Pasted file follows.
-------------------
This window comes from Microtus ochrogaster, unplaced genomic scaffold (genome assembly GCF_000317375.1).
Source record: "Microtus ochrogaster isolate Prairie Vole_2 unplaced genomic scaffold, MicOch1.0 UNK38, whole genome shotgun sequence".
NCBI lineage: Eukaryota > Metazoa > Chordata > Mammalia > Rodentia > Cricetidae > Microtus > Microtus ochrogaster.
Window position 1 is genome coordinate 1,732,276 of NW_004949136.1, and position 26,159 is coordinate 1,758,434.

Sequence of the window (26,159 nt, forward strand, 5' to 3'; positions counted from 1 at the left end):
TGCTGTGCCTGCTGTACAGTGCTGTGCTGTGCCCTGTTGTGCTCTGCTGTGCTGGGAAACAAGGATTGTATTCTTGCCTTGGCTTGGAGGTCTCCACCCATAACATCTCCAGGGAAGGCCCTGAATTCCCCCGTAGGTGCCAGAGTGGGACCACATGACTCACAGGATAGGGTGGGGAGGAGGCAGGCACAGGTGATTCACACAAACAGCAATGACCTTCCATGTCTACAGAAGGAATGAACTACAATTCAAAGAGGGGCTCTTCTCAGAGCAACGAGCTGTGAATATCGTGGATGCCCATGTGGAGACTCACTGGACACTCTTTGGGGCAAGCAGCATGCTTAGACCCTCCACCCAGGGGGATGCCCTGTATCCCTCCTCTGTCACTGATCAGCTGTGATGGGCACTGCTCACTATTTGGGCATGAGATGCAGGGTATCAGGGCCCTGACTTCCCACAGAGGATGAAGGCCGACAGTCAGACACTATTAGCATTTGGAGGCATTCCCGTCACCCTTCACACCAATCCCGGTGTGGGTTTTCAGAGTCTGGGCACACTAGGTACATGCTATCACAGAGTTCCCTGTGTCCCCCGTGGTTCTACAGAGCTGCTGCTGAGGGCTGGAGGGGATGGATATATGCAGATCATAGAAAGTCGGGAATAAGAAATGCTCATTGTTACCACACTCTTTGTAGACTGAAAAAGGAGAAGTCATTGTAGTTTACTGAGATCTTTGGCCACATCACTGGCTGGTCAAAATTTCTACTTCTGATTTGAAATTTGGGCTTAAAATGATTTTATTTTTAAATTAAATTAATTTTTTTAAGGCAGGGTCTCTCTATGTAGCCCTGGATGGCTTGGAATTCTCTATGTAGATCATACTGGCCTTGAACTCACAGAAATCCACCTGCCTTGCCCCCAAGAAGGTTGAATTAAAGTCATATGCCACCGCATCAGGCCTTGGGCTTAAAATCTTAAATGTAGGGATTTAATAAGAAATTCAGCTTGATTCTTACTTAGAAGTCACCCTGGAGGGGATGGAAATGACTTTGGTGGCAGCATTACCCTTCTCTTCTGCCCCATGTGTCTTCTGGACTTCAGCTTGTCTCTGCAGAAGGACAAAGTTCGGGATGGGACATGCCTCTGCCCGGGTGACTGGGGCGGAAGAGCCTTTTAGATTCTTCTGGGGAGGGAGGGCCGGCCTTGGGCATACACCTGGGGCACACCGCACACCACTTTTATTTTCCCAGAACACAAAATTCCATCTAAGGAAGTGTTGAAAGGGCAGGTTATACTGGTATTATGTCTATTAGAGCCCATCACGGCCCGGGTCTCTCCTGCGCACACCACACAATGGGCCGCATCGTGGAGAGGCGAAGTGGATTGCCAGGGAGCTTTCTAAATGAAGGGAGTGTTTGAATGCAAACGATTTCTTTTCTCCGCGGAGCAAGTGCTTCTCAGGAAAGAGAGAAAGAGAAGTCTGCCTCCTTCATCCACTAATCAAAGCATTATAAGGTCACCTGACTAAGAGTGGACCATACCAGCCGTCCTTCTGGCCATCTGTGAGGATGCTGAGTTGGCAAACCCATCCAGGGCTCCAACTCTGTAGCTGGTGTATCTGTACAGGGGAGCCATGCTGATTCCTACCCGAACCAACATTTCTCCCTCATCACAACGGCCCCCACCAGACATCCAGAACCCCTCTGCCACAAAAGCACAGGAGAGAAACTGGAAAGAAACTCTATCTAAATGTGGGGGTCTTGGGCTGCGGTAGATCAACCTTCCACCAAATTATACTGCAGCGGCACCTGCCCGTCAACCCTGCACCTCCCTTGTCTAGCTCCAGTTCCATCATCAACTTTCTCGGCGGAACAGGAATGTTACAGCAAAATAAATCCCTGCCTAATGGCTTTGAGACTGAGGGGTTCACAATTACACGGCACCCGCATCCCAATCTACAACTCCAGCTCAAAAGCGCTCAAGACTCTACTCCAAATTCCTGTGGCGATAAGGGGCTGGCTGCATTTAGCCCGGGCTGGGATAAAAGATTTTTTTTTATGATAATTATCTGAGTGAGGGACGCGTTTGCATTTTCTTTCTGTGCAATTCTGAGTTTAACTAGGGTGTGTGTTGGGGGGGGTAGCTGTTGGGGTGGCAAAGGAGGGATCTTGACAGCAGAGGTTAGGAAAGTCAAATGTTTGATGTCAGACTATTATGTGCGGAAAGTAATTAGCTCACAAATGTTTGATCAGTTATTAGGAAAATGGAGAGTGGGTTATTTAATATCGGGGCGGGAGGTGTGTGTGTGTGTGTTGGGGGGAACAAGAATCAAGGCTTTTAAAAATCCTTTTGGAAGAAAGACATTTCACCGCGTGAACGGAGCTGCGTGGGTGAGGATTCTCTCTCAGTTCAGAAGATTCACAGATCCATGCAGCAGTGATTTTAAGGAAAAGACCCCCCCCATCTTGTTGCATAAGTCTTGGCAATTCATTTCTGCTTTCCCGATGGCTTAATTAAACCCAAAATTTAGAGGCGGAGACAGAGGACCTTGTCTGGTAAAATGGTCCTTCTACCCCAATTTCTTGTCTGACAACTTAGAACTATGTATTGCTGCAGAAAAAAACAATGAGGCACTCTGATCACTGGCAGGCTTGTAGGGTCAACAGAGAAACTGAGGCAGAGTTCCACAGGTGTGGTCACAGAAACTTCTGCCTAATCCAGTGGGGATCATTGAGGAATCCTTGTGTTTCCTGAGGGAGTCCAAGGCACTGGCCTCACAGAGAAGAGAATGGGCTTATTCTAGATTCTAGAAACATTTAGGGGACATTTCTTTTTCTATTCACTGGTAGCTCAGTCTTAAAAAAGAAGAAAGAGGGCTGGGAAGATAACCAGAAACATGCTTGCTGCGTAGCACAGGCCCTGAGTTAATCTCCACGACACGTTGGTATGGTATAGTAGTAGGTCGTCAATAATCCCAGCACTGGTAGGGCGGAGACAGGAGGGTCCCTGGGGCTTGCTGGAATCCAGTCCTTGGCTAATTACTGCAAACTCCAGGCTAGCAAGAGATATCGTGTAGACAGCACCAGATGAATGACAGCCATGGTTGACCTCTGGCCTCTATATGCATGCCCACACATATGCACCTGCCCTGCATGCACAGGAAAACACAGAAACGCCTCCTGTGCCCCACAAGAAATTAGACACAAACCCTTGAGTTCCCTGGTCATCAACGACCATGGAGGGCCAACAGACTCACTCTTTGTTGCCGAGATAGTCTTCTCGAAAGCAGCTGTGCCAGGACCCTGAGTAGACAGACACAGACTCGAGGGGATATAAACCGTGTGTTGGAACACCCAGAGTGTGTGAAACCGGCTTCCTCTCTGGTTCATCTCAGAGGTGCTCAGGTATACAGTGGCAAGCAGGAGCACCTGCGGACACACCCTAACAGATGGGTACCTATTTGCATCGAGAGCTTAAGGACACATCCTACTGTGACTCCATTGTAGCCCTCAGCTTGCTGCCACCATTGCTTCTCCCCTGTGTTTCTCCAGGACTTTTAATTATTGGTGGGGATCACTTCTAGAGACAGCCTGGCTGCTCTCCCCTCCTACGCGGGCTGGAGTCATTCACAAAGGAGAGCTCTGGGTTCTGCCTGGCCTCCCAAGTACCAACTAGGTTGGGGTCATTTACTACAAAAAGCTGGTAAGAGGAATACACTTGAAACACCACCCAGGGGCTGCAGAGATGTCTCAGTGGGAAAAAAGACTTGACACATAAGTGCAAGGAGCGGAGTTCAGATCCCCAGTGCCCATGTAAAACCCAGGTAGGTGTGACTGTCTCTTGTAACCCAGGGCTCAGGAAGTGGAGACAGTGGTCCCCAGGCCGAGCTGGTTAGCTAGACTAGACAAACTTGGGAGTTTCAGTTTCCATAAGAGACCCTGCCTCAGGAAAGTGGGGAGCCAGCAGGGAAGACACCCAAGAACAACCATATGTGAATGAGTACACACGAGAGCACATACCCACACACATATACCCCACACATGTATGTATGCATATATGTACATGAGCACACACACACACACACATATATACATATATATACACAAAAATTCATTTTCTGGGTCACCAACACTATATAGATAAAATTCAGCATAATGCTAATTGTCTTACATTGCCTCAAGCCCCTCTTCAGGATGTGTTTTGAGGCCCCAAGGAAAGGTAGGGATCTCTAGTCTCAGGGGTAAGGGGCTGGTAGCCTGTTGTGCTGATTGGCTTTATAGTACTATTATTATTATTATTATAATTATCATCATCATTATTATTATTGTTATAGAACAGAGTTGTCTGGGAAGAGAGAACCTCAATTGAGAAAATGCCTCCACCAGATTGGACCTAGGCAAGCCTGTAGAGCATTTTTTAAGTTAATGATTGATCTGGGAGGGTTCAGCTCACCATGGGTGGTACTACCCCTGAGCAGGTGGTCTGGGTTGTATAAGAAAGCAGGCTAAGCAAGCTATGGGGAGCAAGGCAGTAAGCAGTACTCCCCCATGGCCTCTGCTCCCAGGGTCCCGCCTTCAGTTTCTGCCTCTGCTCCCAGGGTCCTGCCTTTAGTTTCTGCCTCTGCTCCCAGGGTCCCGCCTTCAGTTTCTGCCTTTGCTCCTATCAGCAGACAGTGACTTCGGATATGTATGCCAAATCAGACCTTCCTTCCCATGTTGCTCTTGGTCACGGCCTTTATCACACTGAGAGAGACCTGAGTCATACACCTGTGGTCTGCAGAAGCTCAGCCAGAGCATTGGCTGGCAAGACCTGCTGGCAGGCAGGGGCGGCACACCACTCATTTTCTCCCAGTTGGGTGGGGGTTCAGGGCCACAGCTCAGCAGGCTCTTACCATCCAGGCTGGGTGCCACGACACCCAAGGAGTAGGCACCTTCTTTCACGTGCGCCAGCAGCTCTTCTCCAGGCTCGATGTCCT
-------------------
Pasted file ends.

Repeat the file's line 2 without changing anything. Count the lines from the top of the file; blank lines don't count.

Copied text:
Source record: "Microtus ochrogaster isolate Prairie Vole_2 unplaced genomic scaffold, MicOch1.0 UNK38, whole genome shotgun sequence".